COMMENTARY

Controversy: Respiratory Protection for Healthcare Workers

Kathleen H. Harriman, PhD, MPH, RN; Lisa M. Brosseau, ScD

Disclosures

April 28, 2011

In This Article

How Does Aerosol Transmission Occur?

A second area of controversy is whether pathogens can be aerosolized and transmitted by inhalation. NIOSH defines aerosols as a suspension of tiny particles or droplets in the air.[22] Aerosol transmission has been defined as person-to-person transmission of pathogens through the air by means of inhalation of infectious particles. Particles up to 100 μm in size are considered inhalable (inspirable). These aerosolized particles are small enough to be inhaled into the oronasopharynx, with the smaller, respirable size ranges (eg, < 10 μm) penetrating deeper into the trachea and lung (Figure).[23,24] Aerosols are emitted not only by "aerosol-generating procedures,"[19] but may also be transmitted whenever an infected person coughs, sneezes, talks, or exhales. Pathogens transmitted by respiratory aerosols can travel short or long range from the source depending on the size and shape of the particles, the initial velocity (eg, cough vs exhalation), and environmental conditions (eg, humidity, airflow).[25,26,27]

Figure. Deposition regions of the respiratory tract for the various particle sizes. From Roy CJ, Milton DK. N Engl J Med. 2004;350:1710-1712. Copyright Massachusetts Medical Society. Used with permission.[28]

Whether influenza viruses can be transmitted by respiratory aerosols has been a central issue in the argument about appropriate PPE for influenza. The evidence will not be reviewed in this commentary; however, the CDC, the Institute of Medicine, and other researchers have found that influenza can be transmitted through the inhalation of infectious aerosols.[19,23,24,29,30,31,32,33]

Droplet vs Airborne Transmission

The 2007 updated CDC Healthcare Infection Control Practices Advisory Committee (HICPAC) infection control guidance defines droplet transmission as a form of contact transmission in which respiratory droplets carrying infectious pathogens transmit infection when they travel directly from the respiratory tract of the infectious individual to susceptible mucosal surfaces (nasal mucosa, conjunctivae, and less frequently, the mouth) of a recipient, "generally over short distances, necessitating facial protection."[34]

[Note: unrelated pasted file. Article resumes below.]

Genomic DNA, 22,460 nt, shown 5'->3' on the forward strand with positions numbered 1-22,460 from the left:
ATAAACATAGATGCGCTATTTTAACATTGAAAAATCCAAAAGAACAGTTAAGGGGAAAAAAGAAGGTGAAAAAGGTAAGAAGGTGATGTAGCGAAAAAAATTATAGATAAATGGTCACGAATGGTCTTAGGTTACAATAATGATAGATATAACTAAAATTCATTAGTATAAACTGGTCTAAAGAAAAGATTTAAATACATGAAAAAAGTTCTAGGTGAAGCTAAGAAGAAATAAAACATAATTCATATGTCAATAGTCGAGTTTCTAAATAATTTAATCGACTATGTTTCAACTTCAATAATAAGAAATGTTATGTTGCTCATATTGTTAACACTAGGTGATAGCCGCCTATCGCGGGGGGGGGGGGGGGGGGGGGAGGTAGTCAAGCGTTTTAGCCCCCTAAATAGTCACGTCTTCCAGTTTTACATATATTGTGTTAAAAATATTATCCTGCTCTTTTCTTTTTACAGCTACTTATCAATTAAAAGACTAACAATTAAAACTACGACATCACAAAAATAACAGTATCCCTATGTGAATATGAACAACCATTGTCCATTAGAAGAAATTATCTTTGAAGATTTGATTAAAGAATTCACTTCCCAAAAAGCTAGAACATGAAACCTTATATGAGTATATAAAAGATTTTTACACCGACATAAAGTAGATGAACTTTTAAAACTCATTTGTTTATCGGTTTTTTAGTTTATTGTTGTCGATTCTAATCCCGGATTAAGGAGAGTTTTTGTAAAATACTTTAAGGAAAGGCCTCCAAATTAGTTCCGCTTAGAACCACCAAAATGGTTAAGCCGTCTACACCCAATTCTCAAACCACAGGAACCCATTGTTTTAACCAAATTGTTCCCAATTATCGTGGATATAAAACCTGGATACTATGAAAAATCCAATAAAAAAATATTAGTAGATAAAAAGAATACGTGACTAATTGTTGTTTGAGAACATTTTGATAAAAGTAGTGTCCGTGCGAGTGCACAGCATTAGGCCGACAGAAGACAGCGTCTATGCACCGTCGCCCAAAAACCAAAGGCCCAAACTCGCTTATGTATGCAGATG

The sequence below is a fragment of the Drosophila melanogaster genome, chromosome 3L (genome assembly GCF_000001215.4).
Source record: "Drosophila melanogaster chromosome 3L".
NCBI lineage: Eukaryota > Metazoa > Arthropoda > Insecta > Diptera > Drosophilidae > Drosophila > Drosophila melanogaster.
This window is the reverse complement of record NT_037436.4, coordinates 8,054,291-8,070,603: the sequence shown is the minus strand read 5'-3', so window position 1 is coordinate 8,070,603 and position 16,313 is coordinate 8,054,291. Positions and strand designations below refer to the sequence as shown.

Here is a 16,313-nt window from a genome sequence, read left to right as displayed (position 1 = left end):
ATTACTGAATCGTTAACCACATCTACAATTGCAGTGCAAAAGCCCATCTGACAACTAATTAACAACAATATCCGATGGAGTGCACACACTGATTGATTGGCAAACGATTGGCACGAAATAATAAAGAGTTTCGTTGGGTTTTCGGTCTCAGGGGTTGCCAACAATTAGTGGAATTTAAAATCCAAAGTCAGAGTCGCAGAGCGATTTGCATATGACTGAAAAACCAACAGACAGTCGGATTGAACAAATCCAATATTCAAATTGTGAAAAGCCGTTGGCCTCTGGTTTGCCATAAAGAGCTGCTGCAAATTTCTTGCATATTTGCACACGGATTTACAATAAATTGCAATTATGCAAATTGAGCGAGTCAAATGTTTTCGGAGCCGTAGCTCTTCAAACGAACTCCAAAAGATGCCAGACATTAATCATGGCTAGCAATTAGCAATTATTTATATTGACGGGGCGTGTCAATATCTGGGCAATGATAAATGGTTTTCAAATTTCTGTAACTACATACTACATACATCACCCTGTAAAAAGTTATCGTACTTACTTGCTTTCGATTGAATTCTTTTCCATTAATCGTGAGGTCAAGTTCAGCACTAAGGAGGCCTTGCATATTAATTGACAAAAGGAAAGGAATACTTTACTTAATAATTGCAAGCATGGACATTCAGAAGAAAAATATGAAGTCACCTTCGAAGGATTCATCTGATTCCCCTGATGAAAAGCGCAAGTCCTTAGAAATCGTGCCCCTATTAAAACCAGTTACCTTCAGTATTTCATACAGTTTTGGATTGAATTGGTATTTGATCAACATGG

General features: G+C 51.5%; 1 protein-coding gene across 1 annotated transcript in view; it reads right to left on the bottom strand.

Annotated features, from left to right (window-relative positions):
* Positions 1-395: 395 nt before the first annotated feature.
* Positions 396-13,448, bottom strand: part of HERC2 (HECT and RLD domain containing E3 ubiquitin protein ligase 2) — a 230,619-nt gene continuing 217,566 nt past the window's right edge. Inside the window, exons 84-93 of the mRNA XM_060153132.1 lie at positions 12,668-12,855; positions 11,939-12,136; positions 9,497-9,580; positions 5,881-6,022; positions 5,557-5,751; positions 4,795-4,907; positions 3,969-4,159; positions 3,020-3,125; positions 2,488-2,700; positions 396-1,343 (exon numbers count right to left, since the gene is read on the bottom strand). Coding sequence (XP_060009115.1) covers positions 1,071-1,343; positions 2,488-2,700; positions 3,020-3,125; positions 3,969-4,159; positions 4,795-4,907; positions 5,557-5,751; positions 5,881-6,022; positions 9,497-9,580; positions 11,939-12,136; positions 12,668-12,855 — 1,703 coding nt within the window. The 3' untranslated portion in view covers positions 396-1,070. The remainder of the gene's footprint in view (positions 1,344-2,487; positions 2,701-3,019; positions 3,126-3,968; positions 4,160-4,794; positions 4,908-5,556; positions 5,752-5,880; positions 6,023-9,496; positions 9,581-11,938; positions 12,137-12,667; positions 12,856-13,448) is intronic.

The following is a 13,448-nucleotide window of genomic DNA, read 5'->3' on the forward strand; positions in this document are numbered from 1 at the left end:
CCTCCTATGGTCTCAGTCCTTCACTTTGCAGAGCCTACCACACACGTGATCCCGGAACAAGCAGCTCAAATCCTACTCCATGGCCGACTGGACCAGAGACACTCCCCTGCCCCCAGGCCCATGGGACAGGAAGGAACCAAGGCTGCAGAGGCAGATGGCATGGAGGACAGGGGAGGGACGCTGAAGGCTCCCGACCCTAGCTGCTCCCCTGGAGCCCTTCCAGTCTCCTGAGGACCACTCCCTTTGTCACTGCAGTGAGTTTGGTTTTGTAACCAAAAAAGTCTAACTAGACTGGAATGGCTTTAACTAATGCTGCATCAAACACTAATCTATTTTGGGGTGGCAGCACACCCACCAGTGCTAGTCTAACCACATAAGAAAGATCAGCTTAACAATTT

For diseases classified as being transmitted by the droplet route, surgical masks are recommended to protect the mouth and nose. The guidance also states that although 5 µm has traditionally been defined as the particle size break point distinguishing between larger particles (droplet transmission) and smaller particles (airborne transmission), observations of particle dynamics have demonstrated that a range of droplet sizes, including those with diameters of 30 μm or greater, can remain suspended in the air. Influenza virus is an example of a pathogen transmitted by the droplet route.

The HICPAC guidance defines airborne transmission as dissemination of either airborne droplet nuclei or small particles in the respirable size range containing infectious agents that remain infective over time and distance. It states that microorganisms carried in this manner may be dispersed over long distances by air currents and may be inhaled by susceptible individuals who have not had face-to-face contact with (or been in the same room with) the infectious individual.

Furthermore, preventing the spread of pathogens by the airborne route requires the use of special air handling and ventilation systems, such as airborne infection isolation rooms (AIIRs) to contain and then safely remove the infectious agents. In addition to AIIRs, respiratory protection with a NIOSH-certified N95 or higher level respirator is recommended for HCP entering the AIIR to prevent acquisition of airborne infectious agents. Mycobacterium tuberculosis is cited as an example of a pathogen transmitted by the airborne route.

In spite of the distinction made between droplet and airborne transmission, current knowledge of aerosols indicates that there is no clear line differentiating droplet and airborne transmission, as currently defined, on the basis of particle size. Coughing, sneezing, talking, exhalation, and certain medical procedures generate respiratory particles in a wide range of sizes -- not just very large droplets that launch directly to the mucosal surfaces or drop to the floor. In addition, particles begin to evaporate and become smaller immediately upon emission, and particles ranging from very small up to 100 μm can be inhaled by persons in the near vicinity of the source (Figure).[28]

In the current infection control paradigm, airborne transmission is synonymous with long-range transmission of pathogens that can be inhaled and require special air handling to contain. This contrasts with droplet transmission, in which infectious particles are thought to be deposited on a mucous membrane, are not inhaled, and do not require special air handling. However, the association of droplet exposure with infection is confounded by inhalation exposure because close contact with infectious people permits droplet exposure but also maximizes inhalation exposure. Therefore, it is incorrect to conclude that because long-range transmission of infection is not observed, a pathogen is transmitted only by the droplet route.

Absence of long-range transmission, as demonstrated for tuberculosis and measles, does not mean that a pathogen cannot be transmitted by inhalation. As currently defined, the terms "droplet" and "airborne transmission" are inadequate to describe aerosol transmission by inhalation at short range.

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